Perhaps by definition, experts are rare birds. Although supporting “amateur” experts may be part of the missions of many libraries, I doubt it ever will receive as much attention and organizational resources as, say, supporting literacy, which affects the lives of a much larger segment of the population. Nevertheless, if we take the idea of self-motivated lifelong learning seriously, we should foster and support the intellectual pursuits of the experts in our midst, who are permanently rusticated, either by circumstance or choice.

If it takes a village to raise a child, it takes a worldwide web of interoperable digital information and communication systems to support a world of atomized amateur experts. The farm wife who attended the e-book discussion back in 2000 may have been an ardent user of her local public library, but she developed her expertise by searching and reading incredible amounts of information gleaned from a wide variety of digital information services.Technorati tags: digital information services, digital libraries, e-books, information literacy, librarianship, lifelong learning, rustication

Comments (7)

thiz is really very much

thiz is really very much helpfull.

Great and excellent article

Great and excellent article it's realy helpful. Thanks again.

My father was rusticated

My father was rusticated from Columbia back in the 1940s, which is neither here nor there, since you asked for examples of non-academic experts, not examples of rusticated people. I can't think of any examples of the former off hand, but I would guess there are a great many of them, and that some have used physical libraries and some have used digital information and that some have used none of the above. We don't get to take credit for everything, but we do get our share.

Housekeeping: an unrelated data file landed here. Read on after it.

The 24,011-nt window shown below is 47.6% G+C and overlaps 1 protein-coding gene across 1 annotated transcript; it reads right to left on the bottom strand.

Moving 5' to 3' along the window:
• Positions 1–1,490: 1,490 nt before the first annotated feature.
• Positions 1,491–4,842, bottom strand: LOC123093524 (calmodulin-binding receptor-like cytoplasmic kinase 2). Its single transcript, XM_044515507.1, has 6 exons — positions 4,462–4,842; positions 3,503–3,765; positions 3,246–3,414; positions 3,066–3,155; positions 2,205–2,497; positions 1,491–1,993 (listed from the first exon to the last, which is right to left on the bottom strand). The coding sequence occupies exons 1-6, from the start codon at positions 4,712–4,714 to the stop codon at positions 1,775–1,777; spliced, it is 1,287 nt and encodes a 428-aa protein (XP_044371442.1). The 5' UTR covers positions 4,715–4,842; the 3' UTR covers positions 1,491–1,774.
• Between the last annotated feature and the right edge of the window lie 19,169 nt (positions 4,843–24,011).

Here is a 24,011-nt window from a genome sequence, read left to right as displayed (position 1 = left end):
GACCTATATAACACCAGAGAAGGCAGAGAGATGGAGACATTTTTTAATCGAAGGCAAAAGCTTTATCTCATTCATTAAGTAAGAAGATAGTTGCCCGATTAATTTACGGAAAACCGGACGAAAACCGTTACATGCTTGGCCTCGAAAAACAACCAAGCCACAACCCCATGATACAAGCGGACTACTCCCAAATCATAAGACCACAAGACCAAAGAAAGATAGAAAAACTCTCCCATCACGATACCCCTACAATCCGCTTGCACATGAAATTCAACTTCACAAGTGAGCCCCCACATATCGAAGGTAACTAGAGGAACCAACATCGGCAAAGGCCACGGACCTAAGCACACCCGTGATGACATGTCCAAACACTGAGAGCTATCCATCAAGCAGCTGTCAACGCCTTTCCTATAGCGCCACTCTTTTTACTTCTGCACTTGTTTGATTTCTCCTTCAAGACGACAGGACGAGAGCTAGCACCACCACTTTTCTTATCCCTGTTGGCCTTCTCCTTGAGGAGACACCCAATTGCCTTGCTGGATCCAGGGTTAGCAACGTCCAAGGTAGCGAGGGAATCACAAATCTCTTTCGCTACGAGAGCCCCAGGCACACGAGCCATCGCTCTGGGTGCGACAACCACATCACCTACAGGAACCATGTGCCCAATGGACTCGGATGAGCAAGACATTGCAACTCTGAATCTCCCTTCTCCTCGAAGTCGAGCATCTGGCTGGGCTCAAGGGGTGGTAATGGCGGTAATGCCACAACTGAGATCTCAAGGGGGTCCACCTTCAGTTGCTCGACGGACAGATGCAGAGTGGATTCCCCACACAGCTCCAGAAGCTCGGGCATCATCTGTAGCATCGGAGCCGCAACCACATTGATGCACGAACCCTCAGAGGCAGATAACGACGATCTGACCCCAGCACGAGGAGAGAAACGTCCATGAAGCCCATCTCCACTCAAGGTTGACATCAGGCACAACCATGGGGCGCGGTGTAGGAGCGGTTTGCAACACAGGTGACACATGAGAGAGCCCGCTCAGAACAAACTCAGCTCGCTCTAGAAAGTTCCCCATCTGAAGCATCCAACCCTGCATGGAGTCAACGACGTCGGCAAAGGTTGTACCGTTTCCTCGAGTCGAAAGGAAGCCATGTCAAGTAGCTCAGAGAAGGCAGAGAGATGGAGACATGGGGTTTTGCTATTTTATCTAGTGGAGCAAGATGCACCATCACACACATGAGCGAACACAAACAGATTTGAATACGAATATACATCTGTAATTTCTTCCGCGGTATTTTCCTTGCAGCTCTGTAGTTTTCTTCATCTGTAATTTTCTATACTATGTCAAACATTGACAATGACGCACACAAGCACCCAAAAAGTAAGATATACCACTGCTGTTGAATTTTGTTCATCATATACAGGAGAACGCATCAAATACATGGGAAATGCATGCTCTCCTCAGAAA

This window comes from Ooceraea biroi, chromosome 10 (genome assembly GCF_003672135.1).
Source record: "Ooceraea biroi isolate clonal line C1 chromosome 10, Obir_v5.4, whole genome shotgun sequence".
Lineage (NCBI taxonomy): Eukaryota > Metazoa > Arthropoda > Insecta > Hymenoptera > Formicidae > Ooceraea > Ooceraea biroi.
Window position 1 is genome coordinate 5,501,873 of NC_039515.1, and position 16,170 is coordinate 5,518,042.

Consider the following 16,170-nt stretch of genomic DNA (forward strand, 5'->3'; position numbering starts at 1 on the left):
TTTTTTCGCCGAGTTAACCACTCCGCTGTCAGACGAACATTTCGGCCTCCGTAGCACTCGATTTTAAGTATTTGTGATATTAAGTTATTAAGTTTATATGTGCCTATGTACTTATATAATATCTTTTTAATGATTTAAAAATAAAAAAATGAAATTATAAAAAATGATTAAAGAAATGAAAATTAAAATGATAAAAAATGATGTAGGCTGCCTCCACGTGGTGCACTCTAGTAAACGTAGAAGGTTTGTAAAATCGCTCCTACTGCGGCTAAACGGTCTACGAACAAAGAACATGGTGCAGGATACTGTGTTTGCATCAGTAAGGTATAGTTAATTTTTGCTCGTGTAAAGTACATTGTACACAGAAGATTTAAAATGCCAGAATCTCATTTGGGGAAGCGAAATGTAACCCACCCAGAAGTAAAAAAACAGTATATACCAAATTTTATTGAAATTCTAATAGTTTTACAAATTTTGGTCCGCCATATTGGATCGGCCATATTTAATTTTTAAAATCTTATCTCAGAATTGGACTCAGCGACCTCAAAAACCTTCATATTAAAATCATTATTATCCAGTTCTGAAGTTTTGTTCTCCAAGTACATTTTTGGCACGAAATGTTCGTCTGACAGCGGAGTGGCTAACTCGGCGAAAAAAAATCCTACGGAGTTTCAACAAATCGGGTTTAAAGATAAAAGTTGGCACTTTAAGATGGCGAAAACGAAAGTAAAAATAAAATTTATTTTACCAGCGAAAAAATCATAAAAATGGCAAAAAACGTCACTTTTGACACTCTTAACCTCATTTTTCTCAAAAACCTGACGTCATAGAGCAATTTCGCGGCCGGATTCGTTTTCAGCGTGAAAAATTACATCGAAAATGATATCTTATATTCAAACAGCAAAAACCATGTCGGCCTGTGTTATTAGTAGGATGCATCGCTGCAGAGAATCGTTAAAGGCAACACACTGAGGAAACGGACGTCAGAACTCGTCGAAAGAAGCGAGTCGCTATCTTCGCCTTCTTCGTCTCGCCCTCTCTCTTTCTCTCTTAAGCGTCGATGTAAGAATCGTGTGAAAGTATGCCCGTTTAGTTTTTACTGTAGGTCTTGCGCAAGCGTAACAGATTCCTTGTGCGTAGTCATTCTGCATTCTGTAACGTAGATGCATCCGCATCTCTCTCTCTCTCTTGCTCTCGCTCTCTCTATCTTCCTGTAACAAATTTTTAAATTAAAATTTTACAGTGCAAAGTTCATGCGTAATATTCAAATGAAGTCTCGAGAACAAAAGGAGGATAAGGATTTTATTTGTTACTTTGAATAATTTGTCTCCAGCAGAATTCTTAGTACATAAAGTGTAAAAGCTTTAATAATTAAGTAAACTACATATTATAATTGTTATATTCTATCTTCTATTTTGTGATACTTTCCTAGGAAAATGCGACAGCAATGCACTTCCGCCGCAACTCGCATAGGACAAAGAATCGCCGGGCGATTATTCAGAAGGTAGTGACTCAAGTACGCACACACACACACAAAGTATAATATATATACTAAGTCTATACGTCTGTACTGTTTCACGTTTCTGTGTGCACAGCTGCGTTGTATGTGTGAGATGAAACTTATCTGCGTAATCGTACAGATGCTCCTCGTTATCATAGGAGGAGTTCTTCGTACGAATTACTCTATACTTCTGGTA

Thanks very much, Stephen.

Thanks very much, Stephen. This article by Ms. Roff appears to be exactly the sort of thing I am seeking. BTW, the article is available online at no charge: Kudos to the U. of Toronto Press for making this article available to armchair scholars and rusticated experts worldwide.

My colleague Sandy Roff, who

My colleague Sandy Roff, who works with me at the Newman Library at Baruch College (NY, NY), wrote an interesting article in the Journal of Scholarly Publishing ('The Return of the Armchair Scholar,' Volume 36, Number 2, January 2005) that explores how the range of digital resources now available have made it possible for amateur scholars to do research without having to have any sort of institutional affiliation.

Good points, Walt. I wish I

Good points, Walt. I wish I had spoken with that farm wife at greater length about how she attained her expertise. It probably was a mix of print and electronic resources, grounded in self-motivation and encouragement from family, friends, librarians, and other. I have a hunch that the digitization of information has been a boon for rusticated experts. Now that I think about it, I wish I could have spoken with Hedy Lamarr, too!

Good post. Two notes. Might

Good post. Two notes. Might I suggest changing one word in the last sentence? Or, rather, two: 'but she' to 'and she also'--unless you're suggesting that the farm wife's use of the local (physical) public library played no part in her expertise. I suspect it took both--a good (and probably smallish) library and good network resources, and that she probably read physical books and magazines to gain that expertise, not just digital resources. (She may even have had help in locating the digital resources from that rural librarian...) I'll agree that supporting 'amateur' experts is part of the missions of many public libraries. But not, I think, that experts are rare birds. Many of us are experts, in something or other, to one extent or another--and most of us are rusticated, as in not affiliated with universities.